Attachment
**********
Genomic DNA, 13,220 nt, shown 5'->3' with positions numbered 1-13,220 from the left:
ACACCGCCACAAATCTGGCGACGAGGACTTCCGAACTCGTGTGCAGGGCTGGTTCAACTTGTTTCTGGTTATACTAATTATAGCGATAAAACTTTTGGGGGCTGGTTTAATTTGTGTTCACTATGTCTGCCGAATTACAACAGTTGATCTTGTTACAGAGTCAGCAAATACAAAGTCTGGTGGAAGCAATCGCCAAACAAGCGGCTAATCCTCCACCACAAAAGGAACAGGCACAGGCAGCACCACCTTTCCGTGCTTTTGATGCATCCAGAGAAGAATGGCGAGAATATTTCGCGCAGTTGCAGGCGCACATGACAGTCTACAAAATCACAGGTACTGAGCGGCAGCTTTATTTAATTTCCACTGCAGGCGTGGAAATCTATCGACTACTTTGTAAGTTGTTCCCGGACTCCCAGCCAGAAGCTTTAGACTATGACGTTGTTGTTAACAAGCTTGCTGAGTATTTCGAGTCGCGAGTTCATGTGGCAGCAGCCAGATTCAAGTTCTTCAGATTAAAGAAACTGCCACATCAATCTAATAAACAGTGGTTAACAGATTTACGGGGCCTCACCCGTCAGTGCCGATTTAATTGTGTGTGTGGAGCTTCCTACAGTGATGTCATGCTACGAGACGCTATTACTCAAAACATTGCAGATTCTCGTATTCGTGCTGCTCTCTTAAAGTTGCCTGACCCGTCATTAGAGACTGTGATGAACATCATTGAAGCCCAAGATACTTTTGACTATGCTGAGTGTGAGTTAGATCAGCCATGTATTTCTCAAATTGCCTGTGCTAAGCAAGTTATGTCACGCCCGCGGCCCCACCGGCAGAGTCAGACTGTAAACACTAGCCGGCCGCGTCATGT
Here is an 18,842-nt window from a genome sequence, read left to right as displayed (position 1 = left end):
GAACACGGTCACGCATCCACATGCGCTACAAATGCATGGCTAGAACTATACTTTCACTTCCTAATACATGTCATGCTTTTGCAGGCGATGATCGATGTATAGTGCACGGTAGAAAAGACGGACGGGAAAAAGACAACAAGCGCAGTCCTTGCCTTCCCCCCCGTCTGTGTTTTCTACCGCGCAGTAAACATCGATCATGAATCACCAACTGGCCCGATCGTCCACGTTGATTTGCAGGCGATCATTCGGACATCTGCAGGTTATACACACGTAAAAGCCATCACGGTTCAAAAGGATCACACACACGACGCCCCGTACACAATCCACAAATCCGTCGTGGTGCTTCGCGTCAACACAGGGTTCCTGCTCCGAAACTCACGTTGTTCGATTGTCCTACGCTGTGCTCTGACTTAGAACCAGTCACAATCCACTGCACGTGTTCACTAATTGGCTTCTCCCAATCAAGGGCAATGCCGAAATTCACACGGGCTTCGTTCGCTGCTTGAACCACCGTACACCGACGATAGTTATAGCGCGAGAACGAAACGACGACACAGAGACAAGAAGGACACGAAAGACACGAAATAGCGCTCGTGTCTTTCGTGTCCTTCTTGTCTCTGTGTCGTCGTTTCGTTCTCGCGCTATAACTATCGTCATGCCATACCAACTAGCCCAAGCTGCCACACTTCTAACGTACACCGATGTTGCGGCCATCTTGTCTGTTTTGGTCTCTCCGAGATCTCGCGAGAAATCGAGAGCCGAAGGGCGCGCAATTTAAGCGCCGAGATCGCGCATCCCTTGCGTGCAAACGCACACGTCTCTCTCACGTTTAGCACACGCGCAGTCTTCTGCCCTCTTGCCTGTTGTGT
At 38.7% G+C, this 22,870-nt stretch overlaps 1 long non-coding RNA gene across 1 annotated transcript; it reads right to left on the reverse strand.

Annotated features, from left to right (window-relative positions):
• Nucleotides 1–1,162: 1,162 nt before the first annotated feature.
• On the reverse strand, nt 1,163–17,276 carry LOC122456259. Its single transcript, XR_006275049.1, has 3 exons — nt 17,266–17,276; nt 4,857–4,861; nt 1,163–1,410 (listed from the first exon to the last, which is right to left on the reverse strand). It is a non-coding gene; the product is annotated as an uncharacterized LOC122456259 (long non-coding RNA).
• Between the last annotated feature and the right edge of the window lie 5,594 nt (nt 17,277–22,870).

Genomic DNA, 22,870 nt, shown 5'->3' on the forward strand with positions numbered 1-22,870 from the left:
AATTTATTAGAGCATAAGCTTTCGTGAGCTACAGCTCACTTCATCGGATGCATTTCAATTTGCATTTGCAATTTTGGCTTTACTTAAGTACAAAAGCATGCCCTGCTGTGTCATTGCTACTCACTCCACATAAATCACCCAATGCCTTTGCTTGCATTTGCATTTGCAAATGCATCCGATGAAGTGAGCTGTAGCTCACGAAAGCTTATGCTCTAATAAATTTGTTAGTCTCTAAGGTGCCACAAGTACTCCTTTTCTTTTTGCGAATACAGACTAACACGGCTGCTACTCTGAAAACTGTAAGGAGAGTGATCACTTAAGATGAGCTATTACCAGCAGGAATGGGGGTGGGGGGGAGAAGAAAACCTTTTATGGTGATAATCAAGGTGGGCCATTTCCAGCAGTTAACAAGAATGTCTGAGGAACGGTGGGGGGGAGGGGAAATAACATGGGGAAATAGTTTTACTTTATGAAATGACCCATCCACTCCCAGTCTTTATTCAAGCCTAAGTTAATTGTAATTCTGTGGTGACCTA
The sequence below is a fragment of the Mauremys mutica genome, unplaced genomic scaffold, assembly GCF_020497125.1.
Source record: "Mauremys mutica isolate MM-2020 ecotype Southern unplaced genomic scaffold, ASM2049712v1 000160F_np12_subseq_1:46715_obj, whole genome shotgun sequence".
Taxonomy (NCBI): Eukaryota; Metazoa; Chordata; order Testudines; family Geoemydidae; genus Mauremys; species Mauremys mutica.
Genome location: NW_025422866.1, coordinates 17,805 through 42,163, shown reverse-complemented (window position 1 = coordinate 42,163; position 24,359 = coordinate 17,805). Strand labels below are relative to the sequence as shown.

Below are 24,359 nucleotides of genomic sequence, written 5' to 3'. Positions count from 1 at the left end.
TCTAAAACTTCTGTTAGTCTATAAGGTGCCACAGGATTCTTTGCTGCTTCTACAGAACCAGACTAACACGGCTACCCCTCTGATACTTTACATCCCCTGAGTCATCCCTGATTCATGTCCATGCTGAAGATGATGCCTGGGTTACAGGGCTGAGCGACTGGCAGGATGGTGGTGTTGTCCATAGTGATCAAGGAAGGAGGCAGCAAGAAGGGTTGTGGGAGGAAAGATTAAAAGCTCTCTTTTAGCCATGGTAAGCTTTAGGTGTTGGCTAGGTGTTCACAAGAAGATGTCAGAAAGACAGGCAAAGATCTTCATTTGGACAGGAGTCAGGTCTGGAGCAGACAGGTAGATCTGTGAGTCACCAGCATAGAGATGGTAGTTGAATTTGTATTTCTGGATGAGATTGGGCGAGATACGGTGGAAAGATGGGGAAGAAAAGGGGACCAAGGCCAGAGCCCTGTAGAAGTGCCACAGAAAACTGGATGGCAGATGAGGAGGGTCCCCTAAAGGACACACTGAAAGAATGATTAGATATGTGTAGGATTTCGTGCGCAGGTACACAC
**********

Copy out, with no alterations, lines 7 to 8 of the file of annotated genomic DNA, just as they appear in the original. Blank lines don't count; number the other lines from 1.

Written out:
• Nucleotides 1–1,162: 1,162 nt before the first annotated feature.
• On the reverse strand, nt 1,163–17,276 carry LOC122456259. Its single transcript, XR_006275049.1, has 3 exons — nt 17,266–17,276; nt 4,857–4,861; nt 1,163–1,410 (listed from the first exon to the last, which is right to left on the reverse strand). It is a non-coding gene; the product is annotated as an uncharacterized LOC122456259 (long non-coding RNA).